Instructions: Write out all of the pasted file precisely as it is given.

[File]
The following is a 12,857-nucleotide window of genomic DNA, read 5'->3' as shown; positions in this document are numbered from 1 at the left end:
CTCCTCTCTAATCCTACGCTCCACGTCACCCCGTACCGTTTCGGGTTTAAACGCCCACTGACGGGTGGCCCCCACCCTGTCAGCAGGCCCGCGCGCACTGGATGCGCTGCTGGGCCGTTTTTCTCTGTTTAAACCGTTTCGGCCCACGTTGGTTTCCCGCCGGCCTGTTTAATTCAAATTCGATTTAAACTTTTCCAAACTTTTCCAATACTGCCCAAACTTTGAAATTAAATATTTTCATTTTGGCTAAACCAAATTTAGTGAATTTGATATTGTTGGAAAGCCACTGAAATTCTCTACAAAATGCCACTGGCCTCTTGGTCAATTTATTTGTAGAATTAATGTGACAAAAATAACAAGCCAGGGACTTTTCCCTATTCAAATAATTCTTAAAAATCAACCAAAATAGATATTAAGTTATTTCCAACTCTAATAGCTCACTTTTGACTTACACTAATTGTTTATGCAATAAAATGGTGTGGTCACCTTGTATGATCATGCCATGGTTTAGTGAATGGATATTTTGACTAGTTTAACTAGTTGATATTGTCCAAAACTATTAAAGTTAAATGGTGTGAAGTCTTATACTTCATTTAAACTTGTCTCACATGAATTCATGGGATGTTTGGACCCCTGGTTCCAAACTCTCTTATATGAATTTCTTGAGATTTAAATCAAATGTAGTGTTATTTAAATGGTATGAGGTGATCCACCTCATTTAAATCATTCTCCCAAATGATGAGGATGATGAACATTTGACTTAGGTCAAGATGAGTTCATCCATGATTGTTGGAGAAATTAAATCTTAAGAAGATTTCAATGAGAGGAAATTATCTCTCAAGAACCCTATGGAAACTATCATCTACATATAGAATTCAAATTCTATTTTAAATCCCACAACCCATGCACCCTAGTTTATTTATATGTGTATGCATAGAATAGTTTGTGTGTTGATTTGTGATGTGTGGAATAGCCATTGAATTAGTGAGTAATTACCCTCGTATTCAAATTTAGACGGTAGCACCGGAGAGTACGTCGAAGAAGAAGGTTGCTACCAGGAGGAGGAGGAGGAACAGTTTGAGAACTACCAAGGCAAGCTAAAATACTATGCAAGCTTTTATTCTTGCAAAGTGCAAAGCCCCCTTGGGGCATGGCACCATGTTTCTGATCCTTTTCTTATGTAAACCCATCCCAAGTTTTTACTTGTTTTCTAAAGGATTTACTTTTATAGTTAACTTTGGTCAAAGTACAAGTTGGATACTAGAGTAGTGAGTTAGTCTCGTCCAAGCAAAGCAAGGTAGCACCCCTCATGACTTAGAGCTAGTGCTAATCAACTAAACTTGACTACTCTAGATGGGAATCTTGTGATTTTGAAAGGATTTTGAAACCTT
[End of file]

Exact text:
The following is a 12,857-nucleotide window of genomic DNA, read 5'->3' as shown; positions in this document are numbered from 1 at the left end:
CTCCTCTCTAATCCTACGCTCCACGTCACCCCGTACCGTTTCGGGTTTAAACGCCCACTGACGGGTGGCCCCCACCCTGTCAGCAGGCCCGCGCGCACTGGATGCGCTGCTGGGCCGTTTTTCTCTGTTTAAACCGTTTCGGCCCACGTTGGTTTCCCGCCGGCCTGTTTAATTCAAATTCGATTTAAACTTTTCCAAACTTTTCCAATACTGCCCAAACTTTGAAATTAAATATTTTCATTTTGGCTAAACCAAATTTAGTGAATTTGATATTGTTGGAAAGCCACTGAAATTCTCTACAAAATGCCACTGGCCTCTTGGTCAATTTATTTGTAGAATTAATGTGACAAAAATAACAAGCCAGGGACTTTTCCCTATTCAAATAATTCTTAAAAATCAACCAAAATAGATATTAAGTTATTTCCAACTCTAATAGCTCACTTTTGACTTACACTAATTGTTTATGCAATAAAATGGTGTGGTCACCTTGTATGATCATGCCATGGTTTAGTGAATGGATATTTTGACTAGTTTAACTAGTTGATATTGTCCAAAACTATTAAAGTTAAATGGTGTGAAGTCTTATACTTCATTTAAACTTGTCTCACATGAATTCATGGGATGTTTGGACCCCTGGTTCCAAACTCTCTTATATGAATTTCTTGAGATTTAAATCAAATGTAGTGTTATTTAAATGGTATGAGGTGATCCACCTCATTTAAATCATTCTCCCAAATGATGAGGATGATGAACATTTGACTTAGGTCAAGATGAGTTCATCCATGATTGTTGGAGAAATTAAATCTTAAGAAGATTTCAATGAGAGGAAATTATCTCTCAAGAACCCTATGGAAACTATCATCTACATATAGAATTCAAATTCTATTTTAAATCCCACAACCCATGCACCCTAGTTTATTTATATGTGTATGCATAGAATAGTTTGTGTGTTGATTTGTGATGTGTGGAATAGCCATTGAATTAGTGAGTAATTACCCTCGTATTCAAATTTAGACGGTAGCACCGGAGAGTACGTCGAAGAAGAAGGTTGCTACCAGGAGGAGGAGGAGGAACAGTTTGAGAACTACCAAGGCAAGCTAAAATACTATGCAAGCTTTTATTCTTGCAAAGTGCAAAGCCCCCTTGGGGCATGGCACCATGTTTCTGATCCTTTTCTTATGTAAACCCATCCCAAGTTTTTACTTGTTTTCTAAAGGATTTACTTTTATAGTTAACTTTGGTCAAAGTACAAGTTGGATACTAGAGTAGTGAGTTAGTCTCGTCCAAGCAAAGCAAGGTAGCACCCCTCATGACTTAGAGCTAGTGCTAATCAACTAAACTTGACTACTCTAGATGGGAATCTTGTGATTTTGAAAGGATTTTGAAACCTT